Kirkland City Councilmembers are set to vote on restricting the discharge of firearms on May 7. Photo courtesy of the city of Kirkland

Kirkland City Councilmembers are set to vote on restricting the discharge of firearms on May 7. Photo courtesy of the city of Kirkland

Kirkland council to discuss restricting discharge of firearms

The ordinance, set for a vote on May 7, is similar to ones already adopted in nearby cities.

  • Thursday, April 11, 2019 1:30pm
  • News

Kirkland may soon change its code to ban firing guns in most circumstances, bringing city laws in line with many other local jurisdictions like Issaquah and Redmond.

“In general, state law preempts the ability of local governments to legislate in the area of firearms,” said city attorney Kevin Raymond, though he noted that there are three or four exceptions, including discharge in locations that present risks to people, domestic animals and property.

At its April 2 meeting, the Kirkland City Council considered a change in city code to ban the discharge of firearms except “at licensed rifle and pistol shooting ranges, by law enforcement officers engaged in the performance of their official powers or duties, and by individuals exercising their constitutional right to defend themselves and others.”

“As part of the city’s ongoing efforts to actively support gun safety and responsible gun ownership in Kirkland, the council is considering whether significant growth in Kirkland has resulted in there no longer being safe locations in the city to shoot guns (outside of licensed shooting ranges),” according to a city press release.

The council didn’t vote on the draft ordinance last week, but the group expressed general support and will consider it again for possible final action on May 7.

Councilmembers and city staff brought up several scenarios in which a gun may be discharged in the city, such as a police officer putting down an animal that was hit by a car, or a gunsmith firing into a clearing barrel for testing purposes.

Raymond said that the draft ordinance doesn’t anticipate every situation, but leaves it up to police discretion if a citation should be issued or not.

“In its current form, the ordinance would rely on the state law definition of ‘firearm,’ which applies only to devices that shoot projectiles, such as bullets, through use of an explosive, such as gunpowder,” according to the release. “Violation of the ordinance would constitute a misdemeanor, which is generally punishable by up to 90 days in jail and/or a fine of up to $1,000, but citations and prosecutions under the ordinance would involve significant officer and prosecutorial discretion depending on the facts and circumstances.”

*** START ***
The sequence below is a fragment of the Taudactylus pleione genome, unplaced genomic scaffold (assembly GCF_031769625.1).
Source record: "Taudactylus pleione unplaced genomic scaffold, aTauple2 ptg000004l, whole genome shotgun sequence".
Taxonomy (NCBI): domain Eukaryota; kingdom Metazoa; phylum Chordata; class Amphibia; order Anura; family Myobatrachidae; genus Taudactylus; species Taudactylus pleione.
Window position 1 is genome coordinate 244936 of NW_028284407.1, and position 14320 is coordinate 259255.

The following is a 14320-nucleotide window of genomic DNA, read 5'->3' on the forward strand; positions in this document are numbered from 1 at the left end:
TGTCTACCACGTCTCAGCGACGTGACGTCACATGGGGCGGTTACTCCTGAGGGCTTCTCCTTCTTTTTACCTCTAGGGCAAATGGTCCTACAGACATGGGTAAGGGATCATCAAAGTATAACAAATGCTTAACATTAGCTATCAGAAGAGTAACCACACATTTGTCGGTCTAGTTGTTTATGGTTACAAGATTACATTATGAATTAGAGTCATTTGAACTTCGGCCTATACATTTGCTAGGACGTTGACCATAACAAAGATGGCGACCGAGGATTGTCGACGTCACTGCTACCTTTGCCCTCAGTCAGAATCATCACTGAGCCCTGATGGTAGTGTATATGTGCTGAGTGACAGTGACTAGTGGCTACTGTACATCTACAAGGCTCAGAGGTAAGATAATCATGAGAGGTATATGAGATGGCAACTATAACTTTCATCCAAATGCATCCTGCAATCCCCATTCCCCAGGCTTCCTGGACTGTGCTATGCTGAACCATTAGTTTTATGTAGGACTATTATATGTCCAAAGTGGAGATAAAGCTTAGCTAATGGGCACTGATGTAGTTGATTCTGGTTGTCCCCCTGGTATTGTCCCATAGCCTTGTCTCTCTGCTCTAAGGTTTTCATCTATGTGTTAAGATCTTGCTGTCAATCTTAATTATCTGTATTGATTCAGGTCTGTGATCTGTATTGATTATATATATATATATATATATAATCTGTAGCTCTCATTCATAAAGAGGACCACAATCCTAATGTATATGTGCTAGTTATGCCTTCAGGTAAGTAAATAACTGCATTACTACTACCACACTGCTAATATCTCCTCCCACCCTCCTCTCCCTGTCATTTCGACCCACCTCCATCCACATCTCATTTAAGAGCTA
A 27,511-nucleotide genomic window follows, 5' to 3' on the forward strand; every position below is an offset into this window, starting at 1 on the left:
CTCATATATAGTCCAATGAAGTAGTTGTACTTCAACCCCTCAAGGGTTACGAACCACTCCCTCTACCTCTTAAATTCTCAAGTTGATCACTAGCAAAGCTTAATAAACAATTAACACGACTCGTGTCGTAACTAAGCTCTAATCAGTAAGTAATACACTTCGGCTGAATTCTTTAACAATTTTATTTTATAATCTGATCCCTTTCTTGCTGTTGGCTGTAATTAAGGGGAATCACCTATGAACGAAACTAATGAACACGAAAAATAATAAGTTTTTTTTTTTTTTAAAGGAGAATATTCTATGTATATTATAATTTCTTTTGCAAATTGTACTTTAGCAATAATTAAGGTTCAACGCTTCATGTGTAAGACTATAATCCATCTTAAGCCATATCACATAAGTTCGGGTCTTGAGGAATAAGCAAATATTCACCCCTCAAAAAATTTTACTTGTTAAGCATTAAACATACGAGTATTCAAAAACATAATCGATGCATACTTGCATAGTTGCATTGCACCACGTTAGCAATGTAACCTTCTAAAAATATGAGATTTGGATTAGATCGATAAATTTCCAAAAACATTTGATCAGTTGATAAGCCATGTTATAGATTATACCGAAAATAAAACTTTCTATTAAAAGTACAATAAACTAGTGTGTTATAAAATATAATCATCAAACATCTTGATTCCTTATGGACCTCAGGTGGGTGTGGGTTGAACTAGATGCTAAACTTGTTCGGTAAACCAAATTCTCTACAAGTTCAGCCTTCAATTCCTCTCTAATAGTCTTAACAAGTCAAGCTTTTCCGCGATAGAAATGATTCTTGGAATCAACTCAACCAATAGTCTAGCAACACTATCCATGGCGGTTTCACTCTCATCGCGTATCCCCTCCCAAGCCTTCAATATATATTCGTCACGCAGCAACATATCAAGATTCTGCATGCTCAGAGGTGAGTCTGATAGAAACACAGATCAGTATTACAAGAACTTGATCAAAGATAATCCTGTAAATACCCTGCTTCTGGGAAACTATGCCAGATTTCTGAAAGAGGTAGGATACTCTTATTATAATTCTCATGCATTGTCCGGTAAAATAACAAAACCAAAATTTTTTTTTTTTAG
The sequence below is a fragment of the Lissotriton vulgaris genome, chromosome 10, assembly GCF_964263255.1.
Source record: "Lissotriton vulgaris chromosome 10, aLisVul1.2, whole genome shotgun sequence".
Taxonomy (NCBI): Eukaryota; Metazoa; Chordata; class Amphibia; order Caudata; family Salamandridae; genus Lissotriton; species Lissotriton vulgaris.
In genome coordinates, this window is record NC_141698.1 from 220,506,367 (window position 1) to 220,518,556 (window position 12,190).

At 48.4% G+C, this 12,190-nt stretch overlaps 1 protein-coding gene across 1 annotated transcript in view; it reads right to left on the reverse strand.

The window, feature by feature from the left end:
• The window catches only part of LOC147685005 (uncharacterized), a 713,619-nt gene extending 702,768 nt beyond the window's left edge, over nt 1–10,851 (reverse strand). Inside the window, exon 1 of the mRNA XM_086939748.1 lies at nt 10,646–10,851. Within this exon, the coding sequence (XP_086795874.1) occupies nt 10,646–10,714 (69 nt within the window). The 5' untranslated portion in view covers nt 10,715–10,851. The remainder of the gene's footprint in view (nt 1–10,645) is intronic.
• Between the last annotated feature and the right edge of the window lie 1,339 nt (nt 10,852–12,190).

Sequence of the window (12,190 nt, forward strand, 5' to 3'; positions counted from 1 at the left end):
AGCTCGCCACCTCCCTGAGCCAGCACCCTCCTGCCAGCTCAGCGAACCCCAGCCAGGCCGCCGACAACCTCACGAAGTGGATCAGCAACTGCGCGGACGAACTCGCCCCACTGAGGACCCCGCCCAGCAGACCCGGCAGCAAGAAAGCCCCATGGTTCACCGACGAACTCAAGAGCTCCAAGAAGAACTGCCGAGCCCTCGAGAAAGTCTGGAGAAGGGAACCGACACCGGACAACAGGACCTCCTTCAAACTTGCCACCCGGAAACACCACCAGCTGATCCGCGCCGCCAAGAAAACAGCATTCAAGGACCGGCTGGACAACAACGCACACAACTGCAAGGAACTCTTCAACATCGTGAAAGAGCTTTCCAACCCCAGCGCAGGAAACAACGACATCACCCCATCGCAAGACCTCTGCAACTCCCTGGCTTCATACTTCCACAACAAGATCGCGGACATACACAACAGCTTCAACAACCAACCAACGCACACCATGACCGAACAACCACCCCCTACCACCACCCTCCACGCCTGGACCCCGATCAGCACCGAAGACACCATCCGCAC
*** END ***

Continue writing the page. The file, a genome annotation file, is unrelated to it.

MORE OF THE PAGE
Deputy Mayor Jay Arnold said that there was a robust discussion about the ban on social media, but that the draft ordinance seemed to address the questions raised in the community. Most councilmembers agreed that the city should do some public outreach, possibly a “frequently asked questions” webpage, to explain the reasons for the ban.

Kirkland started a community dialogue on gun safety last May, shortly after the killing of 17 people at Marjory Stoneman Douglas High School in Parkland, Florida, on Feb. 14, 2018. The gun conversation was folded into Kirkland’s desire to be a “safe, welcoming and inclusive city.”

See www.kirklandwa.gov for more.


In consideration of how we voice our opinions in the modern world, we’ve closed comments on our websites. We value the opinions of our readers and we encourage you to keep the conversation going.

Please feel free to share your story tips by emailing editor@kirklandreporter.com.

To share your opinion for publication, submit a letter through our website https://www.kirklandreporter.com/submit-letter/. Include your name, address and daytime phone number. (We’ll only publish your name and hometown.) We reserve the right to edit letters, but if you keep yours to 300 words or less, we won’t ask you to shorten it.

More in News

King County assessor wants Legislature to fix laws to help small businesses

Changes needed because of COVID-19 impact on commercial properties

King County could be in Phase 2 in two weeks

The county is also hoping the state lets them reopen several businesses by Friday.

Exterior Kirkland City Hall. Blake Peterson/staff photo
City: Businesses in downtown, other commercial areas encouraged to remain closed through June 2

Update: Phase 1 businesses are now encouraged to reopen but remain vigilant.

Downtown Kirkland. Staff photo/Blake Peterson
Update: Kirkland officials strongly encouraging residents to stay out of downtown area, waterfront parks after 1 p.m.

The recommendations are in response to a potential protest in Downtown Kirkland at 2 p.m.

Businesses asked to close by 1 p.m., visitors to avoid commercial shopping areas

The City of Kirkland states it has received reports of being a possible target for looting

Downtown Kirkland. Blake Peterson/staff photo
How is COVID-19 impacting Kirkland?

King County has released city-specific data on case rates, unemployment filings and more.

Kabal Gill, owner of East India Grill in Federal Way, wears gloves to hand over take-out orders at his restaurant on March 23. File photo
New guidelines for Phase 2 reopenings in King County

All workers will need to wear masks as restaurants, retail shops and other businesses reopen.

This undated file photo provided by U.S. Centers for Disease Control and Prevention shows CDC’s laboratory test kit for the new coronavirus. Courtesy photo
Inslee wants nursing home residents and staff tested by June 12

Governor says state will pay for test kits and personal protective equipment.

Most Read